The War in the Air - Bombers: France

French Voisin 10 aircraft France was alone amongst the major belligerents in not developing a multi-engined bomber during the war, but they were the first on the Western Front to organize dedicated bomber units.  The first bomber group, GB1, was organized in September of 1914, comprising three Escadrilles (squadrons) flying Voisin pusher aircraft.

Carrying a bomb load of about 150 kg (330 lb), the Voisin had a steel frame which made it extremely tough.  It remained in production, through many variations, throughout the war.  The last variations could carry twice the initial bomb load.

In Commandant Gos, GB1 had a brilliant leader and theoretician, who developed the theory and practice of long range bombing sorties.  Bomb aiming techniques progressed from an arrangement of three nails hammered into the cockpit, to the use of glass panes in the floor of the aircraft, and then on to bombsights.

They built up target dossiers which were used for carefully planned raids.  Gos led an almost unopposed bombing campaign during the early months of 1915.  On May 26th he led an attack against a poison gas factory near Mannheim.   Of the 18 machines taking part, only Gos himself failed to return, his Voisin forced down by mechanical failure.

Following the success of GB1 other bomber groups were formed.  The French continued to make large daylight bombing raids - with as many as 62 aircraft - throughout the summer and autumn of 1915, but unlike the freedom of the skies they had enjoyed early in the year they were beginning to suffer losses as the Germans gained control of the air during the period known as the "Fokker Scourge".

When accompanied by Nieuport Bebe fighters they were safer, but this limited their range.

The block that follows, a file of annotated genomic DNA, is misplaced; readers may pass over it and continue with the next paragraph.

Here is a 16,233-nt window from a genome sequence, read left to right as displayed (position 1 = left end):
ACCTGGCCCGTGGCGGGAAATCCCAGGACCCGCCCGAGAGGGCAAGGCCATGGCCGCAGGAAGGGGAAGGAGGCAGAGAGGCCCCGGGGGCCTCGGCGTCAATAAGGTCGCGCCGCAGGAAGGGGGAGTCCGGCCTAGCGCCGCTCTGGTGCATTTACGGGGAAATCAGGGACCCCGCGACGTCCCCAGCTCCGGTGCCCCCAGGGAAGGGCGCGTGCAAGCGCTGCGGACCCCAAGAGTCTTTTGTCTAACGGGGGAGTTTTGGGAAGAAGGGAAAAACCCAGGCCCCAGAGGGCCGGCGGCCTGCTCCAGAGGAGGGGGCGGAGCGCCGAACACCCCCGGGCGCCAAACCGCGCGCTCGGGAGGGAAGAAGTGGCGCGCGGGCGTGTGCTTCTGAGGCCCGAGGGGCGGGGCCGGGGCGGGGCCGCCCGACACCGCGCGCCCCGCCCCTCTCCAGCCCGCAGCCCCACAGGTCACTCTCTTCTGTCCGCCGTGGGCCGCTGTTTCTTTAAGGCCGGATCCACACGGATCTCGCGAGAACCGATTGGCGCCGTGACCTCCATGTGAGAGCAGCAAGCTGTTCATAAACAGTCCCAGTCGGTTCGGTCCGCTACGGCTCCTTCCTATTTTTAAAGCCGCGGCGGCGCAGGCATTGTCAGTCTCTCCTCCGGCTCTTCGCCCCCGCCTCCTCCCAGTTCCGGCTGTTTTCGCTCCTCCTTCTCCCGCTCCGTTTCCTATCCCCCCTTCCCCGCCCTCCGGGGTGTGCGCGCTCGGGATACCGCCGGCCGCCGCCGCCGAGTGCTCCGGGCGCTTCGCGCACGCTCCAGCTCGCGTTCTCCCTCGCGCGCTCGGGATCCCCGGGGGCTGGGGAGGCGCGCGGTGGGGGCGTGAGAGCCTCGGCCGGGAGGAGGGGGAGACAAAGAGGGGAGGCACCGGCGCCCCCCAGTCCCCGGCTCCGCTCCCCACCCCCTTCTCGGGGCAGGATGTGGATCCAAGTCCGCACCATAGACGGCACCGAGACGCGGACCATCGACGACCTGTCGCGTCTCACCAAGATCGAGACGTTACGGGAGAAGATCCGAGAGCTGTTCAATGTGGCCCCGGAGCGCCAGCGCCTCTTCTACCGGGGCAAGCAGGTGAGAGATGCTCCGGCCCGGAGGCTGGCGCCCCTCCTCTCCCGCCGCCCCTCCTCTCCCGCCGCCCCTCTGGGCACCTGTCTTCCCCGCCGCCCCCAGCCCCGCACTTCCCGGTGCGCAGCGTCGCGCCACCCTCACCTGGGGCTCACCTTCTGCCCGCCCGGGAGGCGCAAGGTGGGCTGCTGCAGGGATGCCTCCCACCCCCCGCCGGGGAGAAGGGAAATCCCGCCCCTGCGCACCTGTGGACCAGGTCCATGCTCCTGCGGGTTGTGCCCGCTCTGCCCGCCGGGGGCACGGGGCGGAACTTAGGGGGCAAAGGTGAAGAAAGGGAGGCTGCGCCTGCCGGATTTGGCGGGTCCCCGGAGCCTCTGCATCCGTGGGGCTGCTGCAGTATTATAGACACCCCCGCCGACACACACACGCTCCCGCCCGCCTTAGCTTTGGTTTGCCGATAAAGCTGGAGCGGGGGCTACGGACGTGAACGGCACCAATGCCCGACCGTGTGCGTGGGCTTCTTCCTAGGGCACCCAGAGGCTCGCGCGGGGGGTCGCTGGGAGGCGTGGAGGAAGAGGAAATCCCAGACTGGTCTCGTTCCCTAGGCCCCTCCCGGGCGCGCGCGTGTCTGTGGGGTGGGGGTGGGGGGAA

One such escort squadron was the escadrille La Fayette.  This was a squadron of American volunteer fighter pilots flying for the French.  They were attached to bomber group four, flying Maurice Farman bombers, which was commanded by Capitanne Happe.

This charismatic commander had introduced the use of formation flying to increase his bomber's safety, and he led many notable raids.  His attack against the Aviatik factory at Freibug-im-Breisgau was so successful that the factory was relocated to Leipzig.  During a three plane raid against Rothweil Happe encountered Oswald Boelcke in the air, but managed to fight him off.

After this raid, and much to Happe's own delight, the Germans put a price of 25,000 Marks on his head.  He responded by dropping them a note from his aircraft, thanking them and informing them that his aircraft could easily be recognized because he had painted his wheels red.

Despite Happe's bravado, by 1916 the Armee de l'Air was forced to carry out almost all its long range bombing by night.  It was only in 1917, when the Breguet 14 appeared at the front, did the French have a potent enough machine to return to daylight bombing.  This was one of the first aircraft built that made extensive use of duralumin in the frame, making it extremely strong.

It was also France's first tractor bomber.  Its 300hp engine gave it a top speed of 195 km/h (122 mph), slightly faster than the Fokker D VII.  It was built in both reconnaissance and bomber varieties, the latter carrying a maximum bomb load of 260kg (570 lb).  Over 5,000 were produced during the war, and production continued as late as 1928.

Article contributed by Ari Unikoski

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A "Grand Slam" was British slang for an impending attack or battle.

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War in the Air

Bomber Aircraft